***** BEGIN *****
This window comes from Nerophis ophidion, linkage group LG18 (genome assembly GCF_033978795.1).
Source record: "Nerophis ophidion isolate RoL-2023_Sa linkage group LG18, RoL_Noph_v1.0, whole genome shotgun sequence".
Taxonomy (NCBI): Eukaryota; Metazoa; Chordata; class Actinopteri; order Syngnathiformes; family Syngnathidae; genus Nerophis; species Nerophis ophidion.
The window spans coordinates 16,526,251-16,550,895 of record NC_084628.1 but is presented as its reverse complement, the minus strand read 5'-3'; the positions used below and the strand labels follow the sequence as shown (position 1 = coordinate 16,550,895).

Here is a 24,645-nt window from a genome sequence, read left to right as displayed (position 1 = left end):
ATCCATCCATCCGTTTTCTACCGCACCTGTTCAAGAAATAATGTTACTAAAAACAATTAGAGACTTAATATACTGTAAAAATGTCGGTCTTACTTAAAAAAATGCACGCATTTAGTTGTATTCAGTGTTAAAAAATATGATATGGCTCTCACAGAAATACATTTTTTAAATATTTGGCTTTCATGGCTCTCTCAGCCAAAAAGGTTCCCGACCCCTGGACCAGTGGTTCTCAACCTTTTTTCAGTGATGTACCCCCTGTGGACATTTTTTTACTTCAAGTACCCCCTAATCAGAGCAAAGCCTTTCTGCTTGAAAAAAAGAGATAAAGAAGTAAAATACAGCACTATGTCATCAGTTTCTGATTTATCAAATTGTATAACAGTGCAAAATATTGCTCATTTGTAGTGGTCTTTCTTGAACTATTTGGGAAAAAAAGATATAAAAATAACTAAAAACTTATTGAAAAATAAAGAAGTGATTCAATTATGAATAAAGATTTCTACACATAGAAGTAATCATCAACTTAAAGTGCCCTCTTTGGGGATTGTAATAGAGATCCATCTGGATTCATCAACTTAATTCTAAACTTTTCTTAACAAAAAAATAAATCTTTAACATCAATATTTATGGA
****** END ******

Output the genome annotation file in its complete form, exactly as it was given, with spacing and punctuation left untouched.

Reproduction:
This window comes from Nerophis ophidion, linkage group LG18 (genome assembly GCF_033978795.1).
Source record: "Nerophis ophidion isolate RoL-2023_Sa linkage group LG18, RoL_Noph_v1.0, whole genome shotgun sequence".
Taxonomy (NCBI): Eukaryota; Metazoa; Chordata; class Actinopteri; order Syngnathiformes; family Syngnathidae; genus Nerophis; species Nerophis ophidion.
The window spans coordinates 16,526,251-16,550,895 of record NC_084628.1 but is presented as its reverse complement, the minus strand read 5'-3'; the positions used below and the strand labels follow the sequence as shown (position 1 = coordinate 16,550,895).

Here is a 24,645-nt window from a genome sequence, read left to right as displayed (position 1 = left end):
ATCCATCCATCCGTTTTCTACCGCACCTGTTCAAGAAATAATGTTACTAAAAACAATTAGAGACTTAATATACTGTAAAAATGTCGGTCTTACTTAAAAAAATGCACGCATTTAGTTGTATTCAGTGTTAAAAAATATGATATGGCTCTCACAGAAATACATTTTTTAAATATTTGGCTTTCATGGCTCTCTCAGCCAAAAAGGTTCCCGACCCCTGGACCAGTGGTTCTCAACCTTTTTTCAGTGATGTACCCCCTGTGGACATTTTTTTACTTCAAGTACCCCCTAATCAGAGCAAAGCCTTTCTGCTTGAAAAAAAGAGATAAAGAAGTAAAATACAGCACTATGTCATCAGTTTCTGATTTATCAAATTGTATAACAGTGCAAAATATTGCTCATTTGTAGTGGTCTTTCTTGAACTATTTGGGAAAAAAAGATATAAAAATAACTAAAAACTTATTGAAAAATAAAGAAGTGATTCAATTATGAATAAAGATTTCTACACATAGAAGTAATCATCAACTTAAAGTGCCCTCTTTGGGGATTGTAATAGAGATCCATCTGGATTCATCAACTTAATTCTAAACTTTTCTTAACAAAAAAATAAATCTTTAACATCAATATTTATGGA